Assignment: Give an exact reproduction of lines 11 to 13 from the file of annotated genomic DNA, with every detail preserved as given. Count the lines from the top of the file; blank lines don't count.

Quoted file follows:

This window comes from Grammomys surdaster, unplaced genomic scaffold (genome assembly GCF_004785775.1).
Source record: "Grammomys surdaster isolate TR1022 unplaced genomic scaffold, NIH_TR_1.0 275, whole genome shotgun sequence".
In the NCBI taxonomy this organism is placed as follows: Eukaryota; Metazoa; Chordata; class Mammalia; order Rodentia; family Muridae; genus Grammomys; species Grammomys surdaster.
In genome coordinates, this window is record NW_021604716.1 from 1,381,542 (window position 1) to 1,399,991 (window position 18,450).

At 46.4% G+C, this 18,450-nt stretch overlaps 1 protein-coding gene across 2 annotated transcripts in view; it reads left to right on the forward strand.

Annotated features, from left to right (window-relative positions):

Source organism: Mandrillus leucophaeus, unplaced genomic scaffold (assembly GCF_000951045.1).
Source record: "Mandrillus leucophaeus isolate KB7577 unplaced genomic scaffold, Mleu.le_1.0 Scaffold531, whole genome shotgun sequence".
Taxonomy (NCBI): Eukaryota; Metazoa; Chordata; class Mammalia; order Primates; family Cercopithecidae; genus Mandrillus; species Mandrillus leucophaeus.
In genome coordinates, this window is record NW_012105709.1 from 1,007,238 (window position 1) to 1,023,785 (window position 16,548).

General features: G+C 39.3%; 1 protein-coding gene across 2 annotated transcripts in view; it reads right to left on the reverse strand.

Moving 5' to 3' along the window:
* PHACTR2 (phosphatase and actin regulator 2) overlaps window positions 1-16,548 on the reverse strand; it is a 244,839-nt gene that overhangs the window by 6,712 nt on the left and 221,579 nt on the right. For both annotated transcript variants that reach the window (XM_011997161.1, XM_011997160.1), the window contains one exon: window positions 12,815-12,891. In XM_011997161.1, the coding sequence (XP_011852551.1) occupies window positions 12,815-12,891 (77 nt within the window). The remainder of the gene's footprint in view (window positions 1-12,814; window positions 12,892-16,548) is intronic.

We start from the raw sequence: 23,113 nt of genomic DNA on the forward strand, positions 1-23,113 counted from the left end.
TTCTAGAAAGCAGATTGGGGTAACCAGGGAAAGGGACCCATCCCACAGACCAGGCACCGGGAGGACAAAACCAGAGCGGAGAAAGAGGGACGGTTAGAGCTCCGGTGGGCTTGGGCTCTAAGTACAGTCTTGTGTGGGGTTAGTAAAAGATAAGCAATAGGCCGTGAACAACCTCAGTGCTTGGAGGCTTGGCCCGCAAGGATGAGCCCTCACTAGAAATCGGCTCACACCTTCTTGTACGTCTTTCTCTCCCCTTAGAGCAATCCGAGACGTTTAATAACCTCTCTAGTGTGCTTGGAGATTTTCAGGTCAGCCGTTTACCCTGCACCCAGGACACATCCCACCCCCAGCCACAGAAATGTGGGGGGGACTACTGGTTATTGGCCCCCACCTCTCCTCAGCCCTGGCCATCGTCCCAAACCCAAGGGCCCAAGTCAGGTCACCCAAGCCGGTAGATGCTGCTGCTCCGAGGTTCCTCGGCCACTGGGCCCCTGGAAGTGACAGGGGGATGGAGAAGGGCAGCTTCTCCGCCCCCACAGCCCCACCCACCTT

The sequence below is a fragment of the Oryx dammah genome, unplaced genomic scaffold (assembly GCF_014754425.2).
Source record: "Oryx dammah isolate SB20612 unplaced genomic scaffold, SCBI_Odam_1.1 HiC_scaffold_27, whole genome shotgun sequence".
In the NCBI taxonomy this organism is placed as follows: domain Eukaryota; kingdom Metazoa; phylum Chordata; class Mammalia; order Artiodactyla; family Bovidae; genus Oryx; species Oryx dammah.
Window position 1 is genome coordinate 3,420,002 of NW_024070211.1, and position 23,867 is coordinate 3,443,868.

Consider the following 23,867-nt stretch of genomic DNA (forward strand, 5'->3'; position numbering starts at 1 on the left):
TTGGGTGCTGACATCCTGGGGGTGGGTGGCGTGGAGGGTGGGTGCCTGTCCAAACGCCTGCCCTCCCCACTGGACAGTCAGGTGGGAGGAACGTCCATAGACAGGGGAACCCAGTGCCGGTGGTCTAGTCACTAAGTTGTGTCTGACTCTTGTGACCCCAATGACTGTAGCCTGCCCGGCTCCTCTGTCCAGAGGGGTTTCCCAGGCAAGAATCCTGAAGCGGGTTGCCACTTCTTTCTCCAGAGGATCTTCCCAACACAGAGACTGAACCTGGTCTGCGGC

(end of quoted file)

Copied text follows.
General features: G+C 39.3%; 1 protein-coding gene across 2 annotated transcripts in view; it reads right to left on the reverse strand.

Moving 5' to 3' along the window:
* PHACTR2 (phosphatase and actin regulator 2) overlaps window positions 1-16,548 on the reverse strand; it is a 244,839-nt gene that overhangs the window by 6,712 nt on the left and 221,579 nt on the right. For both annotated transcript variants that reach the window (XM_011997161.1, XM_011997160.1), the window contains one exon: window positions 12,815-12,891. In XM_011997161.1, the coding sequence (XP_011852551.1) occupies window positions 12,815-12,891 (77 nt within the window). The remainder of the gene's footprint in view (window positions 1-12,814; window positions 12,892-16,548) is intronic.